I’ve been hesitant to share excerpts from my novel because I don’t want to give away the plot, but the little I’ve shared has been met with accolades, so here I go. It is yet untitled, but that doesn’t really matter yet:
“Mattie! You come down here and eat your breakfast! You’re going to miss the bus again and I’m not driving you to school!” the heavy-set, mousy woman called up the stairs. “I know you can hear me!” There was no answer from above and the young mother, frustrated at her daughter’s lax attitude about getting out of bed, shuffled back into the kitchen. Her younger child sat at the rickety kitchen table and shoveled spoonfuls of cereal into his hungry mouth.
“I swear, that sister of yours is gonna be the death of me, Timmy. Can’t drag her lazy ass outta bed to save her life.”
“Don’t say ‘ass’, Momma.” The seven-year-old boy said around a mouthful of Crunchy Rice.
The irritated woman smacked the back of his head. “Don’t tell me how to talk.” She turned and left the kitchen, stomping her way angrily up the creaky old stairs. “Mattie, I’m coming up and boy, are you gonna be sorry!” she yelled. There was still no response from above. Throwing open the girl’s bedroom door, the pudgy woman grew more annoyed to find the room empty, Mattie’s purple and blue polka-dotted sheets strewn across the floor.
“What in the world? Mattie!” Still no response. The woman began to grow alarmed. She heard the creak of the floorboards in the hall and rounded the doorway, prepared to give her older daughter a tongue-lashing, but there was no one there.
Seeing the bathroom door closed tightly, the mother wrapped on the door but received no response. She pounded. Something felt wrong. She reached out and took hold of the door handle, turning it slowly.
“Mattie?” she called, softer now. “Mattie, I need you to answer me! Please!” The heavy silence screamed in response. Swinging the door open, the woman stood where she was and peered into the windowless bathroom. It was dark and she could only see vague shadows from the gloomy early-morning light filtering through the hallway. A faint coppery smell wafted from the tiny room and her pulse quickened, her heartbeat pounding in her ears.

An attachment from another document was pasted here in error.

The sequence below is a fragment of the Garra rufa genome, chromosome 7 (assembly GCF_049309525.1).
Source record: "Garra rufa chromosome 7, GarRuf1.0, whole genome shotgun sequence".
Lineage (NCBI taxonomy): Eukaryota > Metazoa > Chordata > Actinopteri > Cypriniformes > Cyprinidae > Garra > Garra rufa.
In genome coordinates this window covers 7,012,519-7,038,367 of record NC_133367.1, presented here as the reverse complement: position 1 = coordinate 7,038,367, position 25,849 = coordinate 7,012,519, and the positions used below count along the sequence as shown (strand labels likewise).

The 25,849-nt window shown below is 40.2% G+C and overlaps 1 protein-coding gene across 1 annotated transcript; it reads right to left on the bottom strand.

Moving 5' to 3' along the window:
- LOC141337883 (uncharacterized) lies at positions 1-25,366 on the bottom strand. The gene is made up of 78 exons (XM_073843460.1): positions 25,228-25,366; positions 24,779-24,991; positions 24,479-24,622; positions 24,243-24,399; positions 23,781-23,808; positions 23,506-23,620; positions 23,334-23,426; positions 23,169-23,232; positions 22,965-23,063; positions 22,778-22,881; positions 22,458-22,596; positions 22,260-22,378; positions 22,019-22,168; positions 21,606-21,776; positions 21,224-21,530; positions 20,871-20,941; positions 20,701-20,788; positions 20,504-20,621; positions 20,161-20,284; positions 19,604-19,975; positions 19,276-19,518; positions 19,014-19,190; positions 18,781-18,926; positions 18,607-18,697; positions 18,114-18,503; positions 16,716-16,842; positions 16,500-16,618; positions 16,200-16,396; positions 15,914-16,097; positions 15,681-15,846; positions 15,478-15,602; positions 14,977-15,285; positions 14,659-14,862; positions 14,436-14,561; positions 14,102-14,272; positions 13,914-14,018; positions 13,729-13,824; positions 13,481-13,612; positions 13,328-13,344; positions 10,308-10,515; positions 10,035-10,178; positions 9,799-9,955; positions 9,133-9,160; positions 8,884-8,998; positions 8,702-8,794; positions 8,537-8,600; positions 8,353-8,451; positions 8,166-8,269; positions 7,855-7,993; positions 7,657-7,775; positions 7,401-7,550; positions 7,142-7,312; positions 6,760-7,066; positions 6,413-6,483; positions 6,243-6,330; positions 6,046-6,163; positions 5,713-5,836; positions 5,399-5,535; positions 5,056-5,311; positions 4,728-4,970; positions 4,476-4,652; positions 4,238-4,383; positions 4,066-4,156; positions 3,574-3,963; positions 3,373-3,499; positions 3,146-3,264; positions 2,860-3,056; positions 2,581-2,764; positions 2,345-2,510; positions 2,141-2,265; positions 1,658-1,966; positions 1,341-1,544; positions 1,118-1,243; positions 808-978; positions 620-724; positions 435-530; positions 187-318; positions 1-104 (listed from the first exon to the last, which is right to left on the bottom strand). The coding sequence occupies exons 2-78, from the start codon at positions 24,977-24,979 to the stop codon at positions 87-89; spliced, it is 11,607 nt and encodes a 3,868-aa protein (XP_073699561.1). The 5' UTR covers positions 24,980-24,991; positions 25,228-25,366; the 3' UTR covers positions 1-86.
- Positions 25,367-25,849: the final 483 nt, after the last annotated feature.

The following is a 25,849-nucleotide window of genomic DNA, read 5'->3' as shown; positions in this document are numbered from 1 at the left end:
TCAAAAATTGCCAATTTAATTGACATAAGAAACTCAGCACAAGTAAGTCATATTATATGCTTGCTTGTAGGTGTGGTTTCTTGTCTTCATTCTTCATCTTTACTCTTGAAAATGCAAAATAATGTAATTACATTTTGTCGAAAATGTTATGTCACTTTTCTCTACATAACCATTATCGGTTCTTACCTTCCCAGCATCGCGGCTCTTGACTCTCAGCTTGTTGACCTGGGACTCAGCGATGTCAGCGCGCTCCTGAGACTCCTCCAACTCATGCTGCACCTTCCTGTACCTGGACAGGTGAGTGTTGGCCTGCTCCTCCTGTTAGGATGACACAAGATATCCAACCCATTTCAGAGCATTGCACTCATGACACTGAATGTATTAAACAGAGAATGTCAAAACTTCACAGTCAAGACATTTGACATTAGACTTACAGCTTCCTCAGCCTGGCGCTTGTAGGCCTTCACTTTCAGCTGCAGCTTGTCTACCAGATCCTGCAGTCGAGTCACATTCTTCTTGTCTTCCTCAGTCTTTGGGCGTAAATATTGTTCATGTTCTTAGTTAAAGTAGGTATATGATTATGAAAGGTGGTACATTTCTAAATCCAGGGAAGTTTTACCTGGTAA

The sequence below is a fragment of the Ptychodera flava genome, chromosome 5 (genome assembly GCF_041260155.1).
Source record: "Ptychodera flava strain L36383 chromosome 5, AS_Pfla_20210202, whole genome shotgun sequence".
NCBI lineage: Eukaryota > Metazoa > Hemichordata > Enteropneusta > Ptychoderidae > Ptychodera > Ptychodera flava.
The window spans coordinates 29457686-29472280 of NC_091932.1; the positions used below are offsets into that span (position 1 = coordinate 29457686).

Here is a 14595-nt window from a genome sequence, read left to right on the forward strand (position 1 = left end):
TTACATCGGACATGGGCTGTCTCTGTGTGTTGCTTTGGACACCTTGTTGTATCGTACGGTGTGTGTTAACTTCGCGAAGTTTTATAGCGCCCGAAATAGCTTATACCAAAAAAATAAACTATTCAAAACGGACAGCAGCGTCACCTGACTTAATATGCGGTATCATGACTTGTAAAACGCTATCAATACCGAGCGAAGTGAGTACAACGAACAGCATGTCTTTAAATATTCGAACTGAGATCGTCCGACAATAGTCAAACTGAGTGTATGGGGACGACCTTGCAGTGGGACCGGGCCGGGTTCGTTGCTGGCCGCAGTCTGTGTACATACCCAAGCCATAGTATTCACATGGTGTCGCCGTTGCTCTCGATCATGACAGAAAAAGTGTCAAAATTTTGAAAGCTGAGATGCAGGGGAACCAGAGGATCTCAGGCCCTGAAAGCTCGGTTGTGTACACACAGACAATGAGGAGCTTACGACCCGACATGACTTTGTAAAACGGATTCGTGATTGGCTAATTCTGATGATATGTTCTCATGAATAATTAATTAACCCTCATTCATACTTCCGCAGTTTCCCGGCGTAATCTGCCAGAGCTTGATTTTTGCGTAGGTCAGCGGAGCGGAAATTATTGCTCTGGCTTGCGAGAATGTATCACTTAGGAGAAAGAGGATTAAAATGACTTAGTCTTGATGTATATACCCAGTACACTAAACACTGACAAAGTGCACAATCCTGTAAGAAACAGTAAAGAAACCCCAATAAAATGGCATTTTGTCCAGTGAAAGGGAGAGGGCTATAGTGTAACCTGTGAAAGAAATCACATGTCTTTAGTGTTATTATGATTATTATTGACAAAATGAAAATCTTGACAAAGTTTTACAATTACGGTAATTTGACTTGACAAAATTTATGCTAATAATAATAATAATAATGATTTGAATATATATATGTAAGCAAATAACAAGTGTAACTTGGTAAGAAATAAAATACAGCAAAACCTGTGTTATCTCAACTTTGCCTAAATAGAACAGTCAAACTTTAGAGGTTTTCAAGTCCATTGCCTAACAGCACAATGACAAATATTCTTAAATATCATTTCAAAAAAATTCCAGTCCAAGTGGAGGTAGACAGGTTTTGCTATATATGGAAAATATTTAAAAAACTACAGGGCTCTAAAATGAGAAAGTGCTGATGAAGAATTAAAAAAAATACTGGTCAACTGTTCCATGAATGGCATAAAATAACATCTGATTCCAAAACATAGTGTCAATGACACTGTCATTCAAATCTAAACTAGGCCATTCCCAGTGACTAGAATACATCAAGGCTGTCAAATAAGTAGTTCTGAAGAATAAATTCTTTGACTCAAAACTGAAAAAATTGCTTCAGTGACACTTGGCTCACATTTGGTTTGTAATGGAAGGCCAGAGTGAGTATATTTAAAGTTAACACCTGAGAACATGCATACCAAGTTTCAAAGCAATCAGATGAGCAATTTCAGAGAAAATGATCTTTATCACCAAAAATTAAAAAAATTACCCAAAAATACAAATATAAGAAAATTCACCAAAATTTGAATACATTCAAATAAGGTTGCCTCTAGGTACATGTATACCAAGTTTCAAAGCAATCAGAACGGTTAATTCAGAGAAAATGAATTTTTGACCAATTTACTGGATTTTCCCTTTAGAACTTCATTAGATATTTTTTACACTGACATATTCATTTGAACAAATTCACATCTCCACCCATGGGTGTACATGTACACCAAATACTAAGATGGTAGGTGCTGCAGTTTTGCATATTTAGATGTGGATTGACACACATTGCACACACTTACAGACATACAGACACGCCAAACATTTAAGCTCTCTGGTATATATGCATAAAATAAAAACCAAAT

“Mattie?” she whined, almost childlike. Reaching out slowly, she felt for the light switch, flipped it, and reeled backwards in horror, screaming. Blood spray coated the walls and pooled on the dingy, cracked linoleum. It dripped from the rust-stained daisy shower liner. The slight sound of movement in the curtained cast iron tub sent the woman back-pedaling in fear. Stumbling, catching herself, she turned and fled towards the stairs. Heavy footsteps from behind told her someone was chasing after her. A wet, rattling growl floated menacingly to her ears. Turning slowly to face her daughter’s murderer, she felt urine trickle down her leg as she beheld her own killer. She screamed in horror, outrage, then finally agony before her cries were mercifully silenced.